In various Facebook writing groups, I’ve seen people ask several times why non-native English speakers decide to use it as their fiction language of choice. Besides the fact that it is the most commercially viable creative language and most of the media they consume is likely in English, I believe there is also a more intrinsically artistic reason as well. Simply put, English has more words at its disposal.
I learned this while I was on my study abroad in Barcelona back in my college days. I was enrolled in an internship program, and part of it the requirement was to take a class about cultural differences. We talked about communication in terms of high- and low-context cultures and languages.
High-context cultures rely on non-verbal (or written) communication to convey the true meaning and sentiment behind an act of communication. Tonal languages, for example, have much more happening than just the syllable spoken, and when written require tons of extra marks to show the right tonal interpretation. Anyone who has seen Italians having a conversation can attest to how much they gesture, as if their language is one-half spoken and one-half signing.
English, and by extension English speakers, are the opposite. We are a low-context group, which means the exact words we use are paramount to conveying our meaning. Ergo, more words with different and exact meanings. The Oxford English dictionary contains over 170,000 entries for words in use today, plus 9,500 sub-entries and nearly 50,000 entries for obsolete words. That’s a LOT of language to work with!
And therein lies both the trap and the means to escape it. Not only do we have a myriad of adjectives and nouns to choose from, English also borrows heavily from other languages in the pursuit of precision. Which means a writer in pursuit of clear communication can also winnow their word choices down to something precise, like the exact shade of purple. Readers nowadays also have the advantage of often reading on e-readers that have built in thesauruses to help them figure out vocabulary they don’t know.
Unfortunately, many writers believe that adding more words or overly complex and uncommon words makes their meaning clearer, but the opposite is often the case. There has to be balance between the known and the unknown or you risk alienating readers.
Purple Prose Fix #9: Writing is about Communicating to an Audience, Not Proving How “Smart” You Are
There are mathematical formulas that help to classify pieces of writing by their “readability.” These scores are assigned grade levels, though they don’t necessarily reflect the amount of education a person with that score has received. For instance, the average adult in the US reads at around a 7th-8th grade level even though finishing 12th grade is mandatory. The scale goes from 4th-6th grade (very easy) to 13+ (very hard, college level) and is determined using both the number of words in a sentence and the complexity (number of clauses, conjunctions, etc.)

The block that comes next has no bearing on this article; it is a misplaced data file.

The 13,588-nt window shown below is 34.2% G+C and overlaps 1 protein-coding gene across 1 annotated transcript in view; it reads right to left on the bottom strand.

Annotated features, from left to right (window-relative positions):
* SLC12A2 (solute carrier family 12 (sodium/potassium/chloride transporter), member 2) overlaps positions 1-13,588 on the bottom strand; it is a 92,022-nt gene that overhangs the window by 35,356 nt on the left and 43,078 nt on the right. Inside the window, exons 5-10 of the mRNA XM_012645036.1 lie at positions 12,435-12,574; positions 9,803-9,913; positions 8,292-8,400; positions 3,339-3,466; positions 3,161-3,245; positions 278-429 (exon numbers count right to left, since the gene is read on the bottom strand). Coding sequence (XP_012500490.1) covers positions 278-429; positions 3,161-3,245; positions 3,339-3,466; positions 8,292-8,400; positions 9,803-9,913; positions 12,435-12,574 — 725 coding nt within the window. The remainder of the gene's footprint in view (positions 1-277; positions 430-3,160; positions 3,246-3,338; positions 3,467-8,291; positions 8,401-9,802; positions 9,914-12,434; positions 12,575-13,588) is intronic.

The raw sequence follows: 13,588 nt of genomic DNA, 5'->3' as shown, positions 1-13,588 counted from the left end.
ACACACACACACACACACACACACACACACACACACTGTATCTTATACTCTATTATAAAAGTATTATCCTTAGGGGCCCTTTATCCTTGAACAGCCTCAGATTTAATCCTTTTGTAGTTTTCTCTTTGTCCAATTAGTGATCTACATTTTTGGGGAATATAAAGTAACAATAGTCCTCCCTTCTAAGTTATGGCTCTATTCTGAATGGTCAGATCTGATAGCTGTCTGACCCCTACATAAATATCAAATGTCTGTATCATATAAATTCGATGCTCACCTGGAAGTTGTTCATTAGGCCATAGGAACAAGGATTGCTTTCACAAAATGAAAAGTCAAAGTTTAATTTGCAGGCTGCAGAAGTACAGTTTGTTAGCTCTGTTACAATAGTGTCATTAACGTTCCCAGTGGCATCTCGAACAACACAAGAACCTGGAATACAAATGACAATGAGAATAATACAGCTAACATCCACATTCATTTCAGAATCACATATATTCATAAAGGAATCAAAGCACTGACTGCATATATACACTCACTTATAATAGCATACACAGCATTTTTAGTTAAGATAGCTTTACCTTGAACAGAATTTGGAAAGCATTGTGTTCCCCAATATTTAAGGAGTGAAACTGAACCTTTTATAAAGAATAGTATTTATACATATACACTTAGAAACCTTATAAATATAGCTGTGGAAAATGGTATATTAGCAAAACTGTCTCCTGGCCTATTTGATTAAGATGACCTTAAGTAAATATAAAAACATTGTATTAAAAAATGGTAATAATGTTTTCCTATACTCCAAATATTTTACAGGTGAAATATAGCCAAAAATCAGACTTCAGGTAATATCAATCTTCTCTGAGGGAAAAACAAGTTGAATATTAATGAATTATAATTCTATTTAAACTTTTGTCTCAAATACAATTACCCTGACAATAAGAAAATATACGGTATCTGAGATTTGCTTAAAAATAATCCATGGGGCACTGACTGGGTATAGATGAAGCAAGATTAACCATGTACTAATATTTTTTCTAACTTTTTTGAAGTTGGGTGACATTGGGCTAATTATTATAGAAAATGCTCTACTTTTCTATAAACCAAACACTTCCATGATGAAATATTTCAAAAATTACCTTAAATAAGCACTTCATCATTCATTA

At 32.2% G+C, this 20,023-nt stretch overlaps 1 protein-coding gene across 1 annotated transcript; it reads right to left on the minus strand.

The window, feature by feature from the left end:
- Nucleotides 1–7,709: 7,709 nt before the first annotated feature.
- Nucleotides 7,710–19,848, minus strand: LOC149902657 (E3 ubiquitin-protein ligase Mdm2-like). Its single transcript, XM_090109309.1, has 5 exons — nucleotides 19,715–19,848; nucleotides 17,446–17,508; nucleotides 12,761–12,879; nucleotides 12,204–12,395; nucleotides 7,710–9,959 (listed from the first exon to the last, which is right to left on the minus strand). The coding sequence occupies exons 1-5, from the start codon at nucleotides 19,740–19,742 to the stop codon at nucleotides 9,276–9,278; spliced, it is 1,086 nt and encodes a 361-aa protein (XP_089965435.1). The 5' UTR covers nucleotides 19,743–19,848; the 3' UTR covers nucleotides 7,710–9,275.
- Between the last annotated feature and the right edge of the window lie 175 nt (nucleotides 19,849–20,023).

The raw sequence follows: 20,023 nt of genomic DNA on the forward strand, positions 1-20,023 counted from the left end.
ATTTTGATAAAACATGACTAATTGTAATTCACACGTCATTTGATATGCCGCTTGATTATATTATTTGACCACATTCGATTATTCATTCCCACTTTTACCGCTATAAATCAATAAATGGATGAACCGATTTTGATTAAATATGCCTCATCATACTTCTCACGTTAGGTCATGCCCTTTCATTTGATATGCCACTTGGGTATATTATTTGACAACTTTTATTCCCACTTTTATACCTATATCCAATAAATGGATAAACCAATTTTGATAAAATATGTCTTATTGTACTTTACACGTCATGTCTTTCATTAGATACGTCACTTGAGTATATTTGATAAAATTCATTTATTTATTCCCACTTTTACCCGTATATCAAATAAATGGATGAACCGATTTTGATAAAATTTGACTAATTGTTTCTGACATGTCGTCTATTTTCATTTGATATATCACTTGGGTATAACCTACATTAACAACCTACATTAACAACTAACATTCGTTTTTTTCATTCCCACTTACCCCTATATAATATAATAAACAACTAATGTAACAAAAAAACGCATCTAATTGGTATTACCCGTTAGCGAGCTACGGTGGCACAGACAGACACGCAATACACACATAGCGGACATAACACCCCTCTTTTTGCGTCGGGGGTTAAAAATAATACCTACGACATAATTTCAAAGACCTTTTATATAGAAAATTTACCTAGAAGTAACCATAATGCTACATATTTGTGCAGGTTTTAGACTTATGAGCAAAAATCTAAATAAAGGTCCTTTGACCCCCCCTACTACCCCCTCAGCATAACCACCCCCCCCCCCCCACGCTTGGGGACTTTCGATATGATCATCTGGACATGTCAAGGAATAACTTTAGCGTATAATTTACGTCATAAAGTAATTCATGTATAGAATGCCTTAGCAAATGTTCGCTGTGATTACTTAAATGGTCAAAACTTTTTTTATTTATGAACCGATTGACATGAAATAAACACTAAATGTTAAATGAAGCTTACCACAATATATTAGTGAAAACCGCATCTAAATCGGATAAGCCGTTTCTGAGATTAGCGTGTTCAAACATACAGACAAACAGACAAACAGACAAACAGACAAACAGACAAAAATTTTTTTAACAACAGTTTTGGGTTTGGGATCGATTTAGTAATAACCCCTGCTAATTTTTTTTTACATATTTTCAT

7th grade sentences have around 20 words. This doesn’t mean you can’t have longer or shorter sentences, but if you go longer than that you had better have a good reason behind it. The juxtaposition of long and short sentences can be a very powerful tool for creating mood. However, too many long sentences with the same structure over and over again get tiresome.
The 20-word guidepost is why you will often see sentences in news stories that begin with conjunctions even though your English teacher told you never to do that. They are splitting the sentences in order to make the writing easier to digest by separating distinct ideas. The Hemingway App is an excellent tool for testing the grade level of your writing and highlighting specific sentences that need attention. It is biased against adverbs and can’t be taken as 100% right all the time, but it is a very good place to start.
I have mentioned the 7th grade figure in writing groups and people always line up to belittle the “average” American and our school system. (And of course, always hold themselves far above this standard without ever measuring themselves…) That is missing the point completely.
Saying that people are “stupid” doesn’t change the fact that they are who you need to be targeting if you want to be commercially successful. Just because “above average” is viewed positively doesn’t mean that “average” is bad by definition. It simply means that if you want to reach the most people, it’s a good yardstick to make sure you aren’t talking down to or over the heads of your audience.
The first draft of this series was at a 9th grade reading level. Not too shabby, but I still went into the Hemingway App and took some of the suggestions to get it down to 8th grade. No sense writing 4,000+ words of advice if you can’t understand me!
This is especially true if you goal is to create entertainment for other people, which is exactly what commercial fiction is. If you are only interested in writing for a small, elite audience who “get it,” then don’t be surprised if you don’t sell many books. It isn’t the reader’s responsibility to drag meaning out of the quagmire of your words. It’s the writer’s responsibility to create meaning out of thin air. A challenge, to be sure, but a challenge that anyone can meet with enough diligence, practice, and the strength to properly edit their work.
Do you have any tips for avoiding purple prose? Or maybe you’re a fan and have something to say in its defense? Do you have examples to share or a question about a particular passage that may need some help? Share with us in the comments!